The ‘Emporium of Popular Culture,’ Providence’s vintage Americana time capsule
Deborah Krieger speaks with Darren Hill, owner of the "Emporium of Popular Culture" in Providence, Rhode Island. She describes the Emporium as a paradise for lovers of "...the sleek mid-century style of 'Mad Men.'" They are open Friday- Sunday as well as by appointment, so make your way over next time you're in Rhode Island!

sponsored
Emporium of Popular Culture in Providence, Rhode Island. Photo courtesy of Deborah Krieger.
Emporium of Popular Culture in Providence, Rhode Island. Photo courtesy of Deborah Krieger.

For those of you who can’t get the sleek mid-century style of Mad Men out of your mind, Providence, RI’s Emporium of Popular Culture will fulfill your wildest fantasies. It’s off the beaten path as far as Providence’s tourist impulses go—rather than strolling along the downtown financial district or by the river, the path to the Emporium of Popular Culture winds its way under the highway overpass and beneath the Providence Place Mall, followed by a series of empty-looking industrial streets to the unremarkable warehouse building that holds Darren Hill’s unique contribution to the culture of the city.

The Emporium of Popular Culture is the mid-1900s vintage treasure trove from beyond your wildest dreams. It’s part knickknacks and furnishings, part art gallery and music venue, all lovingly arranged and curated and well-maintained. Owner Hill describes himself as a lifelong collector: “When I was young […] I’d find discarded items that I thought were cool and would drag them home and clean them up. I built collections of things that I could afford – baseball cards, beer cans, stamps[…] I used to ask friends and relatives if I could look through their basements and attics for stuff. I began to develop an affinity for things that told a story or had historical/cultural significance.” After a music career that took him all over the world, and side hops into vintage and junk stores that found his home “bursting at the seams,” to the point where “I just couldn’t keep it all anymore, let alone enjoy it,” Hill decided to share his collection with the world—by displaying and by selling his findings.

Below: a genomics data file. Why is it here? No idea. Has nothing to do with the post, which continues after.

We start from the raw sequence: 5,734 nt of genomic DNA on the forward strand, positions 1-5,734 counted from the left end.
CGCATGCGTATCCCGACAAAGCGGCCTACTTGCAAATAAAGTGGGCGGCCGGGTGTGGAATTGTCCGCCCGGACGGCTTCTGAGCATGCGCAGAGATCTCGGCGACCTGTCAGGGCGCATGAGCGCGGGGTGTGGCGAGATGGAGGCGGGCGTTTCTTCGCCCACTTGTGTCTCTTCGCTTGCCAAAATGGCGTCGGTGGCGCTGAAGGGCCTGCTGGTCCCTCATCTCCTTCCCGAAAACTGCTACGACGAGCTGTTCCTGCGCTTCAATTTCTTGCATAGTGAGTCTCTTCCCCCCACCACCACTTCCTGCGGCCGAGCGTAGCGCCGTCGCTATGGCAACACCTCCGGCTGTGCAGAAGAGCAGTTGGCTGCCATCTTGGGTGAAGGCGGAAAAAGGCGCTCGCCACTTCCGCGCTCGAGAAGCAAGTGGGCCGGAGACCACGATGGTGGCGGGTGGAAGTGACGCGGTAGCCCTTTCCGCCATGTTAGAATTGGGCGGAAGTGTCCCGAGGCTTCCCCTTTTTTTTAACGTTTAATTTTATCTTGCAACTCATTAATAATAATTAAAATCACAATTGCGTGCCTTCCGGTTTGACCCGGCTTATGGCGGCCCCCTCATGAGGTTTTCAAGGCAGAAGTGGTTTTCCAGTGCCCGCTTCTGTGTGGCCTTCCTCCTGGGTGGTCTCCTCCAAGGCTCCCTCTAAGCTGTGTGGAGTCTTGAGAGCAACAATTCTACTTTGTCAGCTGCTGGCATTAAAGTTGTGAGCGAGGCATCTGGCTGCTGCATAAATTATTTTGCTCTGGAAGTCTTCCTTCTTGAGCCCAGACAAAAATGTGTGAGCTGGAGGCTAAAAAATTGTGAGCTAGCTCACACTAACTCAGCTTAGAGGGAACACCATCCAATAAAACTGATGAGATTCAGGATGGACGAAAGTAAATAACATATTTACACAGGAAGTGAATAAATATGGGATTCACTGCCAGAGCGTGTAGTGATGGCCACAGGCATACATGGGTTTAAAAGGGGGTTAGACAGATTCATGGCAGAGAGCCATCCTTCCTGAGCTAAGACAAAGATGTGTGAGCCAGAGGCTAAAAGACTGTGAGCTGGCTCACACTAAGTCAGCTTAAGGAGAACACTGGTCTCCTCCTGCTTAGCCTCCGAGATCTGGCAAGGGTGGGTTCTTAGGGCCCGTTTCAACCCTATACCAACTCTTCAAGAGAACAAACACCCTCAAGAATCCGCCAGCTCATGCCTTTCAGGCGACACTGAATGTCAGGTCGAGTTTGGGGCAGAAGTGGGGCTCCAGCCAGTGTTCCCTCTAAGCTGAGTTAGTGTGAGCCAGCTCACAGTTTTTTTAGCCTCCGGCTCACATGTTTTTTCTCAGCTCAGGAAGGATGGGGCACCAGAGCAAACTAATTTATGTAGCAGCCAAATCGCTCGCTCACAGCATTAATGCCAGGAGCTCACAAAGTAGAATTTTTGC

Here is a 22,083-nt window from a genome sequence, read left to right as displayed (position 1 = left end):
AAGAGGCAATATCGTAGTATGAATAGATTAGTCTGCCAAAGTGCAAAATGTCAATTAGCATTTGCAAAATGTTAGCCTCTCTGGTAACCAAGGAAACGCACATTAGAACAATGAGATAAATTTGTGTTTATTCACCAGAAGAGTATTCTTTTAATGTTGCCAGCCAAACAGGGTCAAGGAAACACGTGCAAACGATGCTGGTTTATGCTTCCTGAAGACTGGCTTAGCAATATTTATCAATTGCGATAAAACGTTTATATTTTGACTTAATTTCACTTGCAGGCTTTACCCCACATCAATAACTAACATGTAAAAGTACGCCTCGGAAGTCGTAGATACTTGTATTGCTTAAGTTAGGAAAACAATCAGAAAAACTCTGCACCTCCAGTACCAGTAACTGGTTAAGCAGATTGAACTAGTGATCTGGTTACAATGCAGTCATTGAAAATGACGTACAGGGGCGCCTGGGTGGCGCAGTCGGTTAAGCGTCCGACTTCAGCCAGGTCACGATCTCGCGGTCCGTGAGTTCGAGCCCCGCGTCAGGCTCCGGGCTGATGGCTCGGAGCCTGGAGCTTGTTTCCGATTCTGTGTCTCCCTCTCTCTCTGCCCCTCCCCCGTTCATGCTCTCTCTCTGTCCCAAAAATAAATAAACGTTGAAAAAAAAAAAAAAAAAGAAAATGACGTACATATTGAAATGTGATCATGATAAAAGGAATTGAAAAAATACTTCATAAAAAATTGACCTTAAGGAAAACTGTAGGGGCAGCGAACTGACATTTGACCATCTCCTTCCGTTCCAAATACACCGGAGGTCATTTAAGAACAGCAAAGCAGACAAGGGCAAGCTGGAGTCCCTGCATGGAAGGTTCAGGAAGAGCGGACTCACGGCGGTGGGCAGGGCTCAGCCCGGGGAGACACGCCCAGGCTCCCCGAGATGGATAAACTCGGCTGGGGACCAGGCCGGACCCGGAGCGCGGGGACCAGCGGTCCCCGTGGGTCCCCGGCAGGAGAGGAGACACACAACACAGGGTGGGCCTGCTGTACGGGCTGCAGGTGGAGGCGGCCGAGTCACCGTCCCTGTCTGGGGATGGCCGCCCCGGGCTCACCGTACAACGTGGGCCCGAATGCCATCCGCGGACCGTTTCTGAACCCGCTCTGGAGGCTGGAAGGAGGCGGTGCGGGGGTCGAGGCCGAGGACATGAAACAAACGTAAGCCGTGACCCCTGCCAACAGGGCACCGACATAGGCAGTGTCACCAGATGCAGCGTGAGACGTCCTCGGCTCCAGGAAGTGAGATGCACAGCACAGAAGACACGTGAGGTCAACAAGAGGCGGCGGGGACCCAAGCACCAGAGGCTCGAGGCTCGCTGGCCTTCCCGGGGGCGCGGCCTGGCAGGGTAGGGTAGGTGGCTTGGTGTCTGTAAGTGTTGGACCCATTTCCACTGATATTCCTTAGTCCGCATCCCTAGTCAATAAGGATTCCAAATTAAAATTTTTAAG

Emporium of Popular Culture in Providence, Rhode Island. Photo courtesy of Deborah Krieger.
Emporium of Popular Culture in Providence, Rhode Island. Photo courtesy of Deborah Krieger.

The Emporium of Popular Culture has grown since its original location in an 850 square-foot storefront in East Greenwich, RI. Its current warehouse-sized space (totaling 10,000 square feet), which it’s been occupying for the past three years, is divided into two rooms: one largely, but not exclusively dedicated to higher-end furniture and paintings and wall art, perhaps a little more glitzy showroom than junk shop; the other a more expected but no less staggering smorgasbord of books, posters, memorabilia, records, televisions, lunchboxes, taxidermy, and even some local Rhode Islandiana. There’s the expected mini-cluster of Beatles memorabilia, located just by a collection of JFK posters, a life-size sculpture of Michelle Pfeiffer’s Catwoman, a charming pink-themed shrine to postwar girlhood, featuring a pink television, pink bowling ball, and heartthrobs like Liberace. (Recently, Hill mentions, he sold Steve McQueen’s director’s chair from The Thomas Crown Affair. “That was pretty cool and wish I still had it. Like I said, I can’t keep it all!”)

While the air is the same musty, leather-heavy smell of vintage stores, there’s enough to look at that you hardly notice. The couches and chairs are clustered together according to hue, giving you the full spectrum of the rainbow in twentieth-century American furniture and interior design–from the classic and lingering to the quirky and odd. (Spotted, for instance: a television with a rounded, globe-like screen that clearly didn’t last on the market for long.) It’s all part of transporting you into a place where the sleek designs and hallmarks of American twentieth-century consumer culture are collided and crammed into one single point in the universe, unencumbered by the artificial floral scents of Glade or Febreze. And the surfaces of the low coffee tables, bookcases, and decorative ashtrays are free of dust—pointedly, Hill credits the work of his wife in keeping everything pristine: “I don’t want to be a junk shop.” (His home does not reflect the stuffed-full condition of the Emporium, representing a balance between his love of the retro and her Minimalist preferences.)